How has Dustin Byfuglien’s legacy impacted the Winnipeg Jets?
In the summer of 2010, the Chicago Blackhawks traded Dustin Byfuglien to the struggling Atlanta Thrashers. It was part of a larger “blockbuster” trade that saw an exchange of several players, prospects, and draft picks between the divergent clubs.
At the time, Blackhawks general manager Stan Bowman admitted that the deal was “simply a salary cap move.” The Hawks had just won the Stanley Cup, and needed to jettison talent to accommodate its’ already stacked roster.
One man’s trash is another man’s treasure, as Byfuglien ended up changing the trajectory of the Winnipeg Jets, as the Thrashers relocated to Winnipeg a year later. Prior to his abrupt retirement in 2019 (more on that later), Big Buff was a 4-time All-Star and a Stanley Cup Champion. He was an enigma wrapped in an offensive lineman, and I posit both the best and the worst thing to happen to Winnipeg Jets 2.0.
Let’s examine. Firstly, it is important to put into context just how special a player Dustin Byfuglien was. It was tantamount to winning the lottery having acquired him (via the Thrashers) for next to nothing. During his tenure with the Blackhawks, Byfuglien played right wing.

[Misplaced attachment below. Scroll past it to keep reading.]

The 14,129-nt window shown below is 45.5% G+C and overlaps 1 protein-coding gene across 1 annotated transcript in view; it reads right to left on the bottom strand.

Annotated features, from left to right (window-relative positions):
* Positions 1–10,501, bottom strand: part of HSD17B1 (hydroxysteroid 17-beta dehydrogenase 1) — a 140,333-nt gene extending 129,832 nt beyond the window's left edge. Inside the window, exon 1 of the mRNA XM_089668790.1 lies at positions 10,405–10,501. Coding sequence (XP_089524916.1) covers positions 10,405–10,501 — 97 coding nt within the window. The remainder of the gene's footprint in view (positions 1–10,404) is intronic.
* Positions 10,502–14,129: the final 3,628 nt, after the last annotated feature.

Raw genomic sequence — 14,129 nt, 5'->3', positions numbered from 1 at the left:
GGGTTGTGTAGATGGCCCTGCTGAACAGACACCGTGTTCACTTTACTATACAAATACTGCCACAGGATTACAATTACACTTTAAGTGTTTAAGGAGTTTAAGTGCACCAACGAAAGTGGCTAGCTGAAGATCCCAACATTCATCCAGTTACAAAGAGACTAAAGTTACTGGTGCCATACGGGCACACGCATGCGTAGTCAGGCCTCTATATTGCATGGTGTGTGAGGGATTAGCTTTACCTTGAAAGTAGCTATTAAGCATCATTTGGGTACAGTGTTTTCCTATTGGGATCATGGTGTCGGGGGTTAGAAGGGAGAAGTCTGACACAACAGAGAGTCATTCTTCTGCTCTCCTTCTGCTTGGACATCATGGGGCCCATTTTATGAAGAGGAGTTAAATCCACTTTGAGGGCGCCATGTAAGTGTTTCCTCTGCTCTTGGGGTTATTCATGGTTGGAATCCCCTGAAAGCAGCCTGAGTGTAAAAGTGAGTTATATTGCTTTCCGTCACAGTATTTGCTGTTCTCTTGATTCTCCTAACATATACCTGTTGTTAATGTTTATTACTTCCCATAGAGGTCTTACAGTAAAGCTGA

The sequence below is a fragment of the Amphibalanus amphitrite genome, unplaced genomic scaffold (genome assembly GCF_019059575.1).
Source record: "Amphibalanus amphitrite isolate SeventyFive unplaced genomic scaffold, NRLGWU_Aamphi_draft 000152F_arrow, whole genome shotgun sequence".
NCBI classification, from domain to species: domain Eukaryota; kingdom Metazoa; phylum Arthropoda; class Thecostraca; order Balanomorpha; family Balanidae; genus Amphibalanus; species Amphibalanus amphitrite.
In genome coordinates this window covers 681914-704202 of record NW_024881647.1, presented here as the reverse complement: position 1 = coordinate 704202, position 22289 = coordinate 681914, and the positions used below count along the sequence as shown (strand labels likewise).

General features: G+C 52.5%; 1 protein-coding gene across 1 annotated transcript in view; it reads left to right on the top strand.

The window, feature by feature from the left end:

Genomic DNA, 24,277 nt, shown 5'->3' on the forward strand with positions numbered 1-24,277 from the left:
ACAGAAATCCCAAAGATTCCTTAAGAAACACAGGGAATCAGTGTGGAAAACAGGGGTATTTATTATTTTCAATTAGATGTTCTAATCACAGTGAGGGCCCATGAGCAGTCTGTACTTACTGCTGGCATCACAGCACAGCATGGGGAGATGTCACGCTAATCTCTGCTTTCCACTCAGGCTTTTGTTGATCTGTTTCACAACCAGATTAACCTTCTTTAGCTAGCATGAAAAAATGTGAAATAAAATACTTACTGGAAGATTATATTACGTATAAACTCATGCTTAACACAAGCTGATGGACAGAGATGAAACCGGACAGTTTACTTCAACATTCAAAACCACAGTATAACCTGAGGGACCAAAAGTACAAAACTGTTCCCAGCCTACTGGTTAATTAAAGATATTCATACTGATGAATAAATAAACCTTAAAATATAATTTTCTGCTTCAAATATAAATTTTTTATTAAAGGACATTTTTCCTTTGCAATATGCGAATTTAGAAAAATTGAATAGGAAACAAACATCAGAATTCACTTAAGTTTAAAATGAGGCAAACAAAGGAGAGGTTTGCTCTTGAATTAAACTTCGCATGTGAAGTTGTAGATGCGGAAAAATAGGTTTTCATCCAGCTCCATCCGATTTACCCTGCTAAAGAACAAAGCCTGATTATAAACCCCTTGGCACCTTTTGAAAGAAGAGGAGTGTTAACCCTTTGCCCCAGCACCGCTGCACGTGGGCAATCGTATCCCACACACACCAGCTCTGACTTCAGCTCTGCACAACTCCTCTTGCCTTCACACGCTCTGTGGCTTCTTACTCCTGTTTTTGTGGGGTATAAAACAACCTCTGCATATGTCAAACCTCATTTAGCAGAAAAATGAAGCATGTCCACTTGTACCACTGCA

He was instrumental to Chicago’s Stanley Cup win in 2010 as a forward, but the Thrashers decided to return Buff to his ‘natural’ position at defense. It was a good move. In his first season with Atlanta, and his first as a full-time defenseman in the NHL, Byfuglien posted the following RAPM numbers according to Evolving Hockey:
Just incredible. He led the league in “Goals Above Replacement” (GAR) that year for defensemen, yet finished 7th in Norris voting. While he was never able to repeat his statistical success from 2010-11, he continued to dominate, and ‘tilt the ice’ for years to come.
To illustrate, from 2015-2018 Dustin Byfuglien had 142 “High-Danger Chances” (HDC) based on Natural Stat Trick metrics. The next comparable defenseman during that span (Brent Burns) had 76. Buff recorded nearly double the HDCs for a defenseman over a 3-year period while playing fewer minutes and shooting less (Burns took 1006 to Buff’s 681). He was also 2nd in “Expected Goals” and 3rd in rushing attempts.
How much did Dustin Byfuglien mean to the Winnipeg Jets?
The metric that encapsulates the true Dustin Byfuglien experience (2015-18) is as follows: Byfuglien had the largest delta between hits delivered vs. hits taken. He dolled out 552 (usually bruising) hits while only absorbing 186. It doesn’t take a genius to understand the disparity. At 6’5” and 260 plus pounds, Byfuglien combined the rarest size/skill combination I dare say the NHL has ever seen.
But there was a lot more to Byfuglien’s game than advanced stats. Mathematics aside, hockey is still a game of momentum. A crushing hit or a thrilling end-to-end rush can change the tide of a game, and Byfuglien doled these out like James Reimer doles out goals to opponents.
Two or three times a game, Byfuglien would single-handedly change the tone and tenure of play. Adversaries knew the risks of tangling with Dustin Byfuglien, and few chose to do so. That is a serious advantage, especially come playoff time.